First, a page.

Placeholder Image

Subtitles section Play video

  • Disney's live-action Beauty And The Beast is a gorgeous reimagining of the beloved 1991

  • animated classic and it's loaded with callbacks and easter eggs to the animated movie that

  • many even casual viewers will notice.

  • But the new movie also includes many delicious details that only super-fans might spot the

  • first time around!

  • Yippee-ki-yay, movie lovers, it's Jan here, and in this video, I'm going to reveal 17

  • easter eggs and details that only real fans will notice in the new Beauty And The Beast.

  • And by the way, I'll be including some fascinating facts from my interviews with Beauty And The

  • Beast director Bill Condon and composer Alan Menken about how they used deleted scenes,

  • characters, lyrics and dialogue from the original animation in the new movie.

  • Just before I start, I'm giving away this amazing Disney hardback book from DK, which

  • is loaded with behind-the-scenes artwork, photos, and information about Disney's live-action

  • and animated movies over the years.

  • For a chance to win, all you have to do is subscribe and leave a comment about the new

  • Beauty And The Beast movie or your favourite easter egg from the film.

  • And for bonus ways to enter, check out the Gleam link in the video description below.

  • Ok, quick warning: there are spoilers ahead, so if you've not seen the movie yet, why not

  • check out my spoiler-free review, then come back here after you've seen the film!

  • When Beast suggests Belle use the enchanted map to 'travel to the one place [she's] always

  • wanted to see', the destination she chooses is a lovely nod to a Beauty And The Beast

  • cameo in another Disney animated movie!

  • Can you guess where I'm going with this?

  • Yes, Belle and Beast travel to Paris, where Beast suggests they visit Notre Dame, all

  • of which is very exciting because Belle popped up in Disney's animated feature The Hunchback

  • of Notre Dame, where, in typical Belle style, she walked along the street while reading

  • a book.

  • There's an interesting moment during the opening song "Belle" where Belle enquires if Monsieur

  • Jean has lost something again, and he replies that he believes he has, but he can't remember

  • what.

  • Given that Emma Watson's best known role before Beauty And The Beast was as Hermione Grainger

  • in the Harry Potter series, this feels like a homage to the scene in the first film, The

  • Philosopher's Stone, where after Neville gets his Remembrall, he says to Hermione that he

  • can't remember what he'd forgotten.

  • Although Harry Potter fans may well love this line, Beauty And The Beast director Bill Condon

  • has said that it's a happy coincidence because the reason Monsieur Jean can't remember what

  • he's forgotten is because of the Enchantress's spell and how it's made the townspeople forget

  • that the castle and the enchanted objects ever existed.

  • So, what Jean can't remember here is that he's actually Mr Potts, and his conversation

  • with Belle is some clever foreshadowing for the reveal later on that he's married to Mrs

  • Potts.

  • Perhaps a somewhat unfortunate consequence of the changed dialogue is that we never got

  • that brilliant line from the original where the baker rudely interrupts Belle with the

  • line, "Marie!

  • The baguettes!" - because he's bored of listening to her talk about the book she's been reading.

  • In the new movie, Belle's conversation with Monsieur Jean replaces that conversation with

  • the baker, but there's a nod with a twist to that moment as Belle still gets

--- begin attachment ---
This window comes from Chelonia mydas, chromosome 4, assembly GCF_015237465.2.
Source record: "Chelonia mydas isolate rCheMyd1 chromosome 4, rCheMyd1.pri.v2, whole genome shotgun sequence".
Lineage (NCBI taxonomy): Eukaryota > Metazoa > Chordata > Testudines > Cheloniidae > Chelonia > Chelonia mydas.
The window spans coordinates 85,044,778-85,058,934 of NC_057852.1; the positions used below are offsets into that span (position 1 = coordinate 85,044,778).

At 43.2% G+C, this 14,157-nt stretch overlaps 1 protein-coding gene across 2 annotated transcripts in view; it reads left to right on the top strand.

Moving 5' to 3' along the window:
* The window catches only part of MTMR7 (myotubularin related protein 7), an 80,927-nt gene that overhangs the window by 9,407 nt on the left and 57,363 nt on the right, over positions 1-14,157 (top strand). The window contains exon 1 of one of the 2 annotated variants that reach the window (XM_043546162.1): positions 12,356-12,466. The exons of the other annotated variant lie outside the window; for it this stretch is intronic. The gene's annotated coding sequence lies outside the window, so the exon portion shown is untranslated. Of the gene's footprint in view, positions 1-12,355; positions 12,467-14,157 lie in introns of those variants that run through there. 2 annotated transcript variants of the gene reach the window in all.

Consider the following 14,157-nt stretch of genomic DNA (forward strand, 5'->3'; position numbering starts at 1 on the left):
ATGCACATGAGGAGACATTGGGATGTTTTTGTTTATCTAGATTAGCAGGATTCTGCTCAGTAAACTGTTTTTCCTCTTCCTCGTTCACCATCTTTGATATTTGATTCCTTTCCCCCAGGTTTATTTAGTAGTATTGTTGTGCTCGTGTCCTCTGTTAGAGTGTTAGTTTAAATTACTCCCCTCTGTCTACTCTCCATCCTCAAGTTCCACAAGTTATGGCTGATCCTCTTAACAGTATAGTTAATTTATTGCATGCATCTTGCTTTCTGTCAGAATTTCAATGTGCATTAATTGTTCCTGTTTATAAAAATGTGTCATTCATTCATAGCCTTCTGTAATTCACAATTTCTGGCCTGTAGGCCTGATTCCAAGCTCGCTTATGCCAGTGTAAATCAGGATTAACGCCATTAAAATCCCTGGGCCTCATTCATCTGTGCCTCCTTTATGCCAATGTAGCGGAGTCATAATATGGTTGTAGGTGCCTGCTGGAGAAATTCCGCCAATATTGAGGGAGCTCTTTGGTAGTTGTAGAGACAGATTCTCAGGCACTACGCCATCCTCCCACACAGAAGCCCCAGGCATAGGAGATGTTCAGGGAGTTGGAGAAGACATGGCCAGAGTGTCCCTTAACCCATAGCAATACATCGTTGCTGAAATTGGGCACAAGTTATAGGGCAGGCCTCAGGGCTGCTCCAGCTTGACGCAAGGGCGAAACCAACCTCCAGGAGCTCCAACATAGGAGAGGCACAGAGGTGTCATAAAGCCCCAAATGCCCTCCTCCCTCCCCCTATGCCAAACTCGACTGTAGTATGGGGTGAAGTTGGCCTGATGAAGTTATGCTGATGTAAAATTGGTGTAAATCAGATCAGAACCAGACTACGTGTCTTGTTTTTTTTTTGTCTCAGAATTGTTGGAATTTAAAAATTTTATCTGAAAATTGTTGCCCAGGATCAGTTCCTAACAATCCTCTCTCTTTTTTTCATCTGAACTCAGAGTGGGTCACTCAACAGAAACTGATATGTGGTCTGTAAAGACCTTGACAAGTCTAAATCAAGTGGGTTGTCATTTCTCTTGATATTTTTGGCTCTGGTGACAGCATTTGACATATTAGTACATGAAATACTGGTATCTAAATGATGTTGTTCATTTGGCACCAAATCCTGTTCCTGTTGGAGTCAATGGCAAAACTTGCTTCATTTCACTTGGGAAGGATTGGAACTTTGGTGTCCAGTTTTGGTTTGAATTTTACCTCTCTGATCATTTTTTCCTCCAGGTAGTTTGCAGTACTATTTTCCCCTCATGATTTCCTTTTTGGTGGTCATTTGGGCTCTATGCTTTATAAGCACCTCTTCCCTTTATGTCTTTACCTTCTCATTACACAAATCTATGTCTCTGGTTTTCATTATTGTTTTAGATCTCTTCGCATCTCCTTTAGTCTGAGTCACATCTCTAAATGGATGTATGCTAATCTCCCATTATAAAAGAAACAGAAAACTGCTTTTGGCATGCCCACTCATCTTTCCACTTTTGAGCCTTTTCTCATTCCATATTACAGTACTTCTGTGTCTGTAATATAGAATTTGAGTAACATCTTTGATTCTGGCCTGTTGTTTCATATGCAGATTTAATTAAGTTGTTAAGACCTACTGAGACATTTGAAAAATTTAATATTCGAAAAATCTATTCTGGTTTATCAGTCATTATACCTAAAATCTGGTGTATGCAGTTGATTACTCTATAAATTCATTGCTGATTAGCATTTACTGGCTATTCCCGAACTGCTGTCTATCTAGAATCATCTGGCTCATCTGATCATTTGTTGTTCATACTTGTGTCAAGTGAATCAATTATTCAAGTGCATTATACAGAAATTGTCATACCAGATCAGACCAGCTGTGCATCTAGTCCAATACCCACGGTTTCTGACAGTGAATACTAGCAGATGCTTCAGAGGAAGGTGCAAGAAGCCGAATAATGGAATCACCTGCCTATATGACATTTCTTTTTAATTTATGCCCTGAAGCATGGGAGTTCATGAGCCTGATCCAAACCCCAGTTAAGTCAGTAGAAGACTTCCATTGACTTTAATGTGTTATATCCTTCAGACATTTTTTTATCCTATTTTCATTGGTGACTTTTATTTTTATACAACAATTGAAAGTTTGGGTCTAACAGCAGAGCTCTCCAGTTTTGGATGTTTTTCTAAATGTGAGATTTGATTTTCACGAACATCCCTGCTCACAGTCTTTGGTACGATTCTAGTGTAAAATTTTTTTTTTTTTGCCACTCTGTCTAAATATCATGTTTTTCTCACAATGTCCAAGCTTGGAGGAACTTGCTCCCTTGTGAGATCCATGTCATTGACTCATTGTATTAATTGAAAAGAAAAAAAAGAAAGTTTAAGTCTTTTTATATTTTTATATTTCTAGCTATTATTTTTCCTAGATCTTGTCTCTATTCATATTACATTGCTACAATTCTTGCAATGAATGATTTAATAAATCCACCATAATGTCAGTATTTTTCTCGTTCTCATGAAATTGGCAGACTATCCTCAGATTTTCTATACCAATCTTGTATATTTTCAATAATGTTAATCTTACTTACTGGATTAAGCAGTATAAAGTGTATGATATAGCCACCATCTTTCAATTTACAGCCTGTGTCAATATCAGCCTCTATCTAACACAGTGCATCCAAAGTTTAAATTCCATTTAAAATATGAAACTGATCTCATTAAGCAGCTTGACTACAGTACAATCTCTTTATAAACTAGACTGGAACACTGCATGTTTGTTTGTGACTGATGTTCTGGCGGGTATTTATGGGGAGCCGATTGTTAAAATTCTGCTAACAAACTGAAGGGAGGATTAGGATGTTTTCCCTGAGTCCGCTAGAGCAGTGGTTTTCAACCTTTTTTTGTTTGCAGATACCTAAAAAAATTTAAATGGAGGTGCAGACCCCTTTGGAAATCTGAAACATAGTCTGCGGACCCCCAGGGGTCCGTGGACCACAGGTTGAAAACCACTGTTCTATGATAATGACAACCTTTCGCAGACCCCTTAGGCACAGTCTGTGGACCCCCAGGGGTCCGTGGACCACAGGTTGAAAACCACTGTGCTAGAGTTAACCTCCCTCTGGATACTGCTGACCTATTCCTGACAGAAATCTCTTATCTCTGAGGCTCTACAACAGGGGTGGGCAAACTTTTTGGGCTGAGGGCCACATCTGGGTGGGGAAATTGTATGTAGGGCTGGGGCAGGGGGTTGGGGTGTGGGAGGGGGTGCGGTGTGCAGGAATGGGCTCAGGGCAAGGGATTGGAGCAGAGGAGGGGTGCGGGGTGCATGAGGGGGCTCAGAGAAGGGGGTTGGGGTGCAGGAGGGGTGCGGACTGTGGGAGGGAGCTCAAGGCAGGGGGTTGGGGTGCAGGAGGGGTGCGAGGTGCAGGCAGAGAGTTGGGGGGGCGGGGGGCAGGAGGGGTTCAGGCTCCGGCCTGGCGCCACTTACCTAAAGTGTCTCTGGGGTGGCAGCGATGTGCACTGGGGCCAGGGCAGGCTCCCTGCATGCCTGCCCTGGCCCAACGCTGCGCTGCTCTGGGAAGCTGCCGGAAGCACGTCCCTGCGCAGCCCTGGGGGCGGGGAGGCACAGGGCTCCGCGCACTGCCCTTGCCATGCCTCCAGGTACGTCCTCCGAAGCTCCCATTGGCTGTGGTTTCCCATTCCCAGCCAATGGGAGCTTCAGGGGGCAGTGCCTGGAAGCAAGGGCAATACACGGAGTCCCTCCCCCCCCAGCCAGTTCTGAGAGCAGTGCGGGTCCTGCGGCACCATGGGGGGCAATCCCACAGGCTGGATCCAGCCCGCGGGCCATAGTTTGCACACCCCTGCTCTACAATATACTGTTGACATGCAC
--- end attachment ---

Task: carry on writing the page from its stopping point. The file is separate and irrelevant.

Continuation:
• brushed off, but this time it's by Monsieur Jean when he says the book she's returning

  • to Pere Robert sounds boring.

  • His line is also a joke at the expense of the story of Romeo and Juliet which is the

  • book Belle's just been reading in this film and also the one she taught the Beast to read

  • in the original animation.

  • In the new movie, the Beast also pokes fun at Romeo and Juliet when he introduces Belle

  • to his library saying there are so many things that are better to read than that Shakespearian

  • tragedy about heartache and pining.

  • Jean Cocteau's 1946 film La Belle et late is one of director Bill Condon's favourite

  • movies and he found it a source of inspiration for his own 21st-century remake of the Beauty

  • And The Beast story.

  • For instance, there's a different set-up to the 1991 movie for Belle's father.

  • In this version, Maurice is taken prisoner by Beast for picking a white rose.

  • Given Condon's love for the French film, his use of the white rose is a hat-tip to Cocteau's

  • film where Belle's father is caught by the Beast when he takes a rose from Beast's garden,

  • the idea for which itself came from the original mid-18th-century French story.

  • And Beauty And The Beast's filmmakers included a nice easter egg and homage to the author

  • of that very first Beauty And The Beast story, Gabrielle-Suzanne Barbot de Villeneuve, when

  • they named Belle's hometown Villeneuve.

  • Shortly after Maurice enters the Beast's castle, seeking shelter, Cadenza the harpsichord starts

  • playing 'Be Our Guest', but suddenly stops when Maurice goes into the room.

  • This is a delightful easter egg to the fact that, in the animated movie, 'Be Our Guest'

  • was initially actually going to be performed by the enchanted objects for Maurice, rather

  • than for Belle.

  • Maestro Cadenza, who's married to the Italian opera singer Madame de Garderobe and becomes

  • a harpsichord under the curse, is a new character created for the live-action adaptation.

  • But Cadenza's inclusion in this film is still a hat-tip to Villeneuve's original story as

  • well as to LePrince de Beaumont's adaptation a few years later, which feature Beauty playing

  • the harpsichord in her own home, and also reveal that Beast has a harpsichord in his

  • castle.

  • On top of that, Maestro Cadenza is also a little musical homage to the 1997 direct-to-video

  • midquel, Beauty And The Beast: The Enchanted Christmas, in which the main villain was the

  • music conductor and composer Maestro Forte, who became a pipe organ during the curse.

  • The live-action film makes this connection when, just before 'Be Our Guest', Cogsworth

  • asks Cadenza to 'play quietly', and Candeza replies, 'Sotto voce, of course.'